PAUL PLIMLEY/BARRY GUY

Sensology Maya CD 9701

The old cliché about music having no geographical boundaries is only partially true when it comes to pure improv. Getting two or more players who routinely work without the safety nets of charts or bar lines to tag team is more complicated than allaying some mainstreamers, counting off "I Got Rhythm" or "Night In Tunisia" and letting 'er rip. (Parenthetically, though, those jam sessions too are chancier than naïve record producers or promoters would have you believe).

What you need is musicians willing to listen attentively to one another and subsume their virtuosity within the greater whole. Case in point, this CD, recorded in Vancouver by a Canadian pianist, a British bassist and released by an Irish-based label.

The end product works out well, however, because both men are experienced free improvisers. Best-known for his work with such musicians as multi-reedist Joe McPhee, endlessly-inventive pianist Plimley has never had to relocate from his home town of Vancouver to find playing opportunities in North America and Europe. Bassist Guy, who was involved with the creation of EuroImprov from its beginnings 30 years ago, not only leads the London Jazz Composers Orchestra and is an integral part of the Evan Parker trio, but his playing talents have been praised by no less a seminal figure than Cecil Taylor.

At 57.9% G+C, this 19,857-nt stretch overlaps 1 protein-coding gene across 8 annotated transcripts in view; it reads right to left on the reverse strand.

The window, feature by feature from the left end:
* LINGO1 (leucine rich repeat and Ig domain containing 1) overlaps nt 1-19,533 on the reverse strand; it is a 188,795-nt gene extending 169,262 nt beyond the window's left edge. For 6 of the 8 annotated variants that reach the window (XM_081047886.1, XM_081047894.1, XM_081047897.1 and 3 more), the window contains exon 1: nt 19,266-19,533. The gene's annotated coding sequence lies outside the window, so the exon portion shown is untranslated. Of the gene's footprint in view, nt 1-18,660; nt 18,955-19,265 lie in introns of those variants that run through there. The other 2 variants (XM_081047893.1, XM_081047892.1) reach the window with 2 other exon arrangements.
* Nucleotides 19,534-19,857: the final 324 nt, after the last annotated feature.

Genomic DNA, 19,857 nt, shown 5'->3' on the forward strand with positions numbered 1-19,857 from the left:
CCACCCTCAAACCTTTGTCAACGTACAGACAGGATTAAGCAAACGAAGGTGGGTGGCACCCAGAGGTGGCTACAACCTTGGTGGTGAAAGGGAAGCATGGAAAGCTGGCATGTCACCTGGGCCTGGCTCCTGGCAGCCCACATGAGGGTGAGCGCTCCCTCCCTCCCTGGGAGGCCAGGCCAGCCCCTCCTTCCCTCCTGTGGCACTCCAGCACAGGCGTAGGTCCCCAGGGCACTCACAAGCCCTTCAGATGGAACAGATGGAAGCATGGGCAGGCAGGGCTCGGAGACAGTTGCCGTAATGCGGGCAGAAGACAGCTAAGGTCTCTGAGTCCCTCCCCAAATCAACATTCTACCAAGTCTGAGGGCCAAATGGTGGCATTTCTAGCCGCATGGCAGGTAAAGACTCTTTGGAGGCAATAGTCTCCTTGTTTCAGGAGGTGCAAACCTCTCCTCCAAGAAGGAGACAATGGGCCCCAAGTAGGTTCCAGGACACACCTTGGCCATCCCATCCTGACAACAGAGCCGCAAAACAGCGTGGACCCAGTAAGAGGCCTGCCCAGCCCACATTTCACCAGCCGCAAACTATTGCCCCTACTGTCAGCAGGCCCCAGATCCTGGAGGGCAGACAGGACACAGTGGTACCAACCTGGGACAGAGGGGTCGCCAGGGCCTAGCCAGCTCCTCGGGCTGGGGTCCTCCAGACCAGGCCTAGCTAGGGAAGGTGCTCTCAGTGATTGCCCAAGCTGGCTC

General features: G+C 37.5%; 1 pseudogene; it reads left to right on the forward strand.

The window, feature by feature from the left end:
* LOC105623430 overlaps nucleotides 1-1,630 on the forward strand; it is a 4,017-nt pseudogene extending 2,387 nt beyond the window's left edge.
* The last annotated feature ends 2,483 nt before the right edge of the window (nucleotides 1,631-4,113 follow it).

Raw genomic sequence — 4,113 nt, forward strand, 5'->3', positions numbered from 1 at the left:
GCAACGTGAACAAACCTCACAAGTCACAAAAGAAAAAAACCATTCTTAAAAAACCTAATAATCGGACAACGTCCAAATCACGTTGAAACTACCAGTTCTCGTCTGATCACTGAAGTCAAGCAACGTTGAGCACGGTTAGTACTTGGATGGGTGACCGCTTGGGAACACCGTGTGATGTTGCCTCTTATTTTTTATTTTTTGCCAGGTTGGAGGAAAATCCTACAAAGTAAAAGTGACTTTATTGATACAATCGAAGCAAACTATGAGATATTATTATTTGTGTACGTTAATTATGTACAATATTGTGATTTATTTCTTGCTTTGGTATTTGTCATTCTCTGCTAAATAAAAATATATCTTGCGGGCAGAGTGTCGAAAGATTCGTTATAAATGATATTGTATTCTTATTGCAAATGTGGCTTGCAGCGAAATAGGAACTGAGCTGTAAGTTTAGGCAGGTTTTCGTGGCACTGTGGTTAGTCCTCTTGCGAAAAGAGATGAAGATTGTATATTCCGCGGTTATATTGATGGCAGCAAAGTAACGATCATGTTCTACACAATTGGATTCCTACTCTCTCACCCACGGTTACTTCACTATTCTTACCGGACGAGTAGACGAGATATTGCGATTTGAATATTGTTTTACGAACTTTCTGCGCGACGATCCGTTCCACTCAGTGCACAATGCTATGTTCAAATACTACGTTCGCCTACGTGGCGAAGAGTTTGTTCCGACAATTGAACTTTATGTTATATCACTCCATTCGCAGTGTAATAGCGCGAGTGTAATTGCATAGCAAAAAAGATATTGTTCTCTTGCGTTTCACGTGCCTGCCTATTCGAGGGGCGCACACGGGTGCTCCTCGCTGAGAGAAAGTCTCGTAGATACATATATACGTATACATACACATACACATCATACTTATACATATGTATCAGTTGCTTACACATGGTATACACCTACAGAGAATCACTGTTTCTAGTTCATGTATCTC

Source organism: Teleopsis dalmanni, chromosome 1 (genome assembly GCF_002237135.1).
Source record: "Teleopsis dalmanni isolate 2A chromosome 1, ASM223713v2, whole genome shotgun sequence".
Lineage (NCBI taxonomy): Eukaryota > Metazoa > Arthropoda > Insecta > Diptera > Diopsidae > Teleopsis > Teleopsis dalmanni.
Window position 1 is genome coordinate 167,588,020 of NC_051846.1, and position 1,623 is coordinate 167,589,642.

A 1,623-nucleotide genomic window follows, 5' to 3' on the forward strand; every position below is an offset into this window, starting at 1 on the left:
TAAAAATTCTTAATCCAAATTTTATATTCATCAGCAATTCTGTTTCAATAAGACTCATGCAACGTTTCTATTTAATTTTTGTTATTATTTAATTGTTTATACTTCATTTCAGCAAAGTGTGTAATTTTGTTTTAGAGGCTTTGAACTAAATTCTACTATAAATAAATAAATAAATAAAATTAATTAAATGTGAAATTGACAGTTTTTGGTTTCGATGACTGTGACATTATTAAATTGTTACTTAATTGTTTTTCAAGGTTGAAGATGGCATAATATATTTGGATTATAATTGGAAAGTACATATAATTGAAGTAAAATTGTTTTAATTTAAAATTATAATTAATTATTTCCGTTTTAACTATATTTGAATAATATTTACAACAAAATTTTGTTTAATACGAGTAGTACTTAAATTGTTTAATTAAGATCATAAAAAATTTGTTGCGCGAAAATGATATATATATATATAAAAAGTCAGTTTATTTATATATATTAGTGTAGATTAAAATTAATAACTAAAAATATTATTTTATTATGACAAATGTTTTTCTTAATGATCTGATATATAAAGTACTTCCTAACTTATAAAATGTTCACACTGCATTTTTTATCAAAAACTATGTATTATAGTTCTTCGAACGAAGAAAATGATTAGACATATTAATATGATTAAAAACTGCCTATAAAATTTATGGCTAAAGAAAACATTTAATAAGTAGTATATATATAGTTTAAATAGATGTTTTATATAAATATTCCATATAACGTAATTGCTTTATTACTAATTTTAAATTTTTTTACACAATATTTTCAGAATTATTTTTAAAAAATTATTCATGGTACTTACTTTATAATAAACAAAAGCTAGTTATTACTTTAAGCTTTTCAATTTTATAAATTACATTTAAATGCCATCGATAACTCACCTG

Here the two circle around one another in duets that clock in at slightly more than one minute to the 12 minute plus title track. On it, for example, Guy is able to jump from high-pitched arco runs to atmospheric backdrops while Plimley explores the upper reaches of the piano. "Jazz for now and never more", on the other hand, could be the sound of a slightly skewed nightclub duo, with the odd bit of stride piano peeking through Tayloresque runs. Meanwhile "Murmurs and darts" features Guy surgically extracting tones that result when objects are placed between the strings of his bass.

Most notably "Joyous absence of disco", built around "prepared" bass and steady-rolling tension-and-release pianistics. Although there's no "good beat to dance to", as teens used to mumble on dance party telecasts, it still gets rated as a "10".

Don't expect to see these two musicians on any dance TV shows anytime in the future. But if it's memorable improvisations you're after, SENSOLOGY is as good a place as any to start.

—Ken Waxman

Track listing: 1. This is not much less than flat 2. Short steps until it finally dawned 3. Rolling agreement 4. Gnat notes in lyrical amber 5. Lyrical amber, hand held 6. Hand held hot coals 7. Sensology 8. What to do 9. Jazz for now and never more 10. Murmers and darts 11. Sticks and bones 12. Joyous absence of disco 13. Slowly getting to know the audience

Personnel: Paul Plimley (piano); Barry Guy (double bass)